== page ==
For years, we've been told that most server workloads will eventually move to the cloud because of the economies of scale advantages that it brings. So far, the big daddy of corporate computing--the centralized Enterprise Resource Planning (ERP) suite--has mostly resisted the cloud. But according to Nucleus Research, ERP is now finally succumbing to the siren call of cloud computing.
When IBM invests in IBM i, the database is first in line. In terms of "people hours" nothing comes close to the work being done on the database. When new versions of the operating system arrive, it's the database that gets the greatest number of enhancements. Same with the Technology Refreshes, in almost all cases. Members of the ISV community and the Large User Group of top Power Systems companies are usually quick to take advantage, but there's a bigger picture.
IBM wants to sell a lot of Power8 iron running the Linux operating system Down Under, and it wants to do it fast. Like before the end of the second quarter, which comes to a close in June. To that end, IBM New Zealand and IBM Australia have kicked out some pretty steeply discounted iron that is sure to get the attention of prospective buyers--maybe even those who might otherwise opt for Linux on X86 machinery.
Sometimes the crazy ideas come from us, sometimes they come from you. Sometimes we are all pondering the possibilities at the same time and it seems like an idea is almost a meme, spreading like a virus, hopping from brain to brain, or as I sometimes suspect might be possible, vibrating in the cosmic ether for others to reflect on if they can only hear the image. Whatever scenario this one is, a bunch of you have reached out and asked me to write about the possibilities of a leveraged buyout of the IBM i business. And so, here we go.
As a topic of discussion, software pricing is an incendiary device. But a flame without fuel goes out quickly. And for a lot of companies, status quo means no open flames and don't even think about throwing that wood on the fire. There's another term for status quo. It's called complacency. The opposite of complacency is not change; it's investigate. In terms of software, that means taking a look at software as a service.
IBM i is often portrayed as out-of-date platform for running ancient applications long since placed into maintenance mode. If you want real innovation, the mainstream thinking goes, you'd best look to more "modern" platforms. But if the award that two European companies recently won for a PHP-based logistics application is any indication, that preconception deserves to be popped, posthaste.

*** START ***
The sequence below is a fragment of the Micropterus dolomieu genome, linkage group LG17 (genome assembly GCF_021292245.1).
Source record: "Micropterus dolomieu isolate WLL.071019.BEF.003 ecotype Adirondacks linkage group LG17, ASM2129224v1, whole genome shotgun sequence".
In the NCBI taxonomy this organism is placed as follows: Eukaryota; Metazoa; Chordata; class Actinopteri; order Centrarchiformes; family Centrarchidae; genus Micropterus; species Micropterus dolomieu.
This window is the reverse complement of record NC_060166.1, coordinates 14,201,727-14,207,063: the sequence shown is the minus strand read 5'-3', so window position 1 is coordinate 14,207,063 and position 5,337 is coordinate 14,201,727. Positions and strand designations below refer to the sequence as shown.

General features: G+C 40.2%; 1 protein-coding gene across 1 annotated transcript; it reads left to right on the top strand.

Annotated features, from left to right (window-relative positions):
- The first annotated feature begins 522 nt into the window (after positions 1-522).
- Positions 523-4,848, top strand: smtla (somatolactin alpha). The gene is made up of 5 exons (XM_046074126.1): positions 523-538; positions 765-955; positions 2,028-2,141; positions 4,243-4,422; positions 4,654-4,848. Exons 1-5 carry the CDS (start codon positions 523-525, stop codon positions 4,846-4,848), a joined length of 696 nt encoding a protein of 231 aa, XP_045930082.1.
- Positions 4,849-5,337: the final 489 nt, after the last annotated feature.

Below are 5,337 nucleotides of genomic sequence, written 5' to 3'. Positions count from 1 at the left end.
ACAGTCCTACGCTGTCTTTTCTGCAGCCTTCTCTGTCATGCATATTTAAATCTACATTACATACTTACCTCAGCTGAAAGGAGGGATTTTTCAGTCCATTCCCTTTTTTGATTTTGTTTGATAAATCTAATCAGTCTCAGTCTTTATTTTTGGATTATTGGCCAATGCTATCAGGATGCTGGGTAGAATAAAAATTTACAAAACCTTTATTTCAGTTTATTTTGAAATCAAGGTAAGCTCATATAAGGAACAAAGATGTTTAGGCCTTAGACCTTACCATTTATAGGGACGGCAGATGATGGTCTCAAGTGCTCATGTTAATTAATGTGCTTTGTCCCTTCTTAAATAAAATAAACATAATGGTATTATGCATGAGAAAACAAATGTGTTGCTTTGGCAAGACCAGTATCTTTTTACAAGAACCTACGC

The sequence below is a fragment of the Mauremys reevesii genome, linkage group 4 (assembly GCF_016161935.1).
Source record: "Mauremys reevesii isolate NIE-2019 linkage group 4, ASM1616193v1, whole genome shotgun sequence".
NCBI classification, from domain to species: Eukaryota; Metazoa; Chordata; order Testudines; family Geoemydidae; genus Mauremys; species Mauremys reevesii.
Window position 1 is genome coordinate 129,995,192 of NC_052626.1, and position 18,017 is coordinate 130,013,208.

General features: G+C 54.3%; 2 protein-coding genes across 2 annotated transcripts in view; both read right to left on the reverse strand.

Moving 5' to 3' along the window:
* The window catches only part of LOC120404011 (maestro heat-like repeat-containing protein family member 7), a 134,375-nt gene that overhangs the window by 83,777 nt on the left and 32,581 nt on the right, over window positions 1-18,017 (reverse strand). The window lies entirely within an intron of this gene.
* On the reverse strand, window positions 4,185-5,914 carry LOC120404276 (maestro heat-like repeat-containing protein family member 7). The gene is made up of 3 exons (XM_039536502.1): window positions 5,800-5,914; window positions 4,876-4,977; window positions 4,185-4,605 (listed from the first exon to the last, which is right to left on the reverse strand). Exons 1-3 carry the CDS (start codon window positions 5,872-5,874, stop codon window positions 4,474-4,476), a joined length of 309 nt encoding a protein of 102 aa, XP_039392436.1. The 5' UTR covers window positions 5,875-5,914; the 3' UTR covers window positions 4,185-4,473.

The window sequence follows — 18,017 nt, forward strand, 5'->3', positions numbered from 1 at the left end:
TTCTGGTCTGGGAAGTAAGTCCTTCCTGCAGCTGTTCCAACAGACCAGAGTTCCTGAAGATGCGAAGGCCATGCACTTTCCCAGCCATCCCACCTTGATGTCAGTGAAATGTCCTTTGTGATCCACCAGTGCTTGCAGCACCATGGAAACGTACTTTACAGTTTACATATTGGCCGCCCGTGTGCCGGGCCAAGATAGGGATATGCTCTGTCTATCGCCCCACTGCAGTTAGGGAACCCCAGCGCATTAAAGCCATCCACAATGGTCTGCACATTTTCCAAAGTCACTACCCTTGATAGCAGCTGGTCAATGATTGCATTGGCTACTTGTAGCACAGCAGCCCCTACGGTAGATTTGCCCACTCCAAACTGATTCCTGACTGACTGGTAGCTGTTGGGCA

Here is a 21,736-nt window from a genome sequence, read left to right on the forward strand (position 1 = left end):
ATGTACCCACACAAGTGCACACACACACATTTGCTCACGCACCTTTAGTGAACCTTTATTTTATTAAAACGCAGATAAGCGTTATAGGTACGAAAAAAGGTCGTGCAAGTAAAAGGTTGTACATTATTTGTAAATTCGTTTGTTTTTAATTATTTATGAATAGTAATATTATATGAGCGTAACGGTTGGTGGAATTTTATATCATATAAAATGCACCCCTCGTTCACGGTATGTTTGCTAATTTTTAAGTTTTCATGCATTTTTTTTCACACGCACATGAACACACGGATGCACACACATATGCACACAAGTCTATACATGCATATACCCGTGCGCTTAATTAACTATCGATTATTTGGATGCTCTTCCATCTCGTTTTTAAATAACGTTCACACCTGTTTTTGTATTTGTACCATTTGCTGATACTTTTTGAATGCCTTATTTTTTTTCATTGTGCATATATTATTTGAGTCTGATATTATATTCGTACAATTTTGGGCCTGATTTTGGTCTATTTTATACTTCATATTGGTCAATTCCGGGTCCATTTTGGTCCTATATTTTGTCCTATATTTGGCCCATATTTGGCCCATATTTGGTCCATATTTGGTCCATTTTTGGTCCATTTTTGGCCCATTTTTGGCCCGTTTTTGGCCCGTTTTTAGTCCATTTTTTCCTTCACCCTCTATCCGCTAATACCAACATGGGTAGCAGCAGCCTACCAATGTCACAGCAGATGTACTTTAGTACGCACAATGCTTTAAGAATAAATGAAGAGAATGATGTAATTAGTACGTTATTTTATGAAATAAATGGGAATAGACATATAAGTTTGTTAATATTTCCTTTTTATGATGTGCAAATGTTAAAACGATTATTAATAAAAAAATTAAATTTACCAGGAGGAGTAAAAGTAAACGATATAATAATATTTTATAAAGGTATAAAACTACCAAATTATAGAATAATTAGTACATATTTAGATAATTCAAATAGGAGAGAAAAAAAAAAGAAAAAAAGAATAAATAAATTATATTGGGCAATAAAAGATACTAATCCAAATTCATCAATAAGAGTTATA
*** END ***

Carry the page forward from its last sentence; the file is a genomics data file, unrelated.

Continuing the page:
Agilysys develops one of the most industry dominate applications in the IBM i ISV territory. Its Lodging Management System (LMS) has been the standard of the gaming industry for as long as those businesses have been computerized. Casino resort operations around the world use LMS for much of their business operations. A new software release from a dominate software company is a bellwether event for IBM midrange market watchers.
To satiate the insatiable among us, IBM continues to provide new ways for DB2 for i SQL developers and database administrators to programmatically interrogate and interact with their operating environment through the use of "services" and global variables.
One of the first tips I ever wrote for Four Hundred Guru was about keyboard shortcuts for RSE. It was written so long ago, I was talking about WDSC. None of the Rational variants of the product name had come to be at that time. It even predates my downloadable cheat sheet for My Favorite Keyboard Shortcuts for RSE. As you can see if you look at the cheat sheet, I've added a lot more favorites since the original article.
What if I told you that the best developers in the world are available to work on your next project? What if I told you that they will work for free? Well, they are and they will. In the following paragraphs, I tell you why and how.